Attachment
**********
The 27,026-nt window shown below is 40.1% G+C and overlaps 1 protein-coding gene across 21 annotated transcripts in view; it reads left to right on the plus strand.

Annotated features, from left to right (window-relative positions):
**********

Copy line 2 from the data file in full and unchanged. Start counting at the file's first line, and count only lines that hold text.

Annotated features, from left to right (window-relative positions):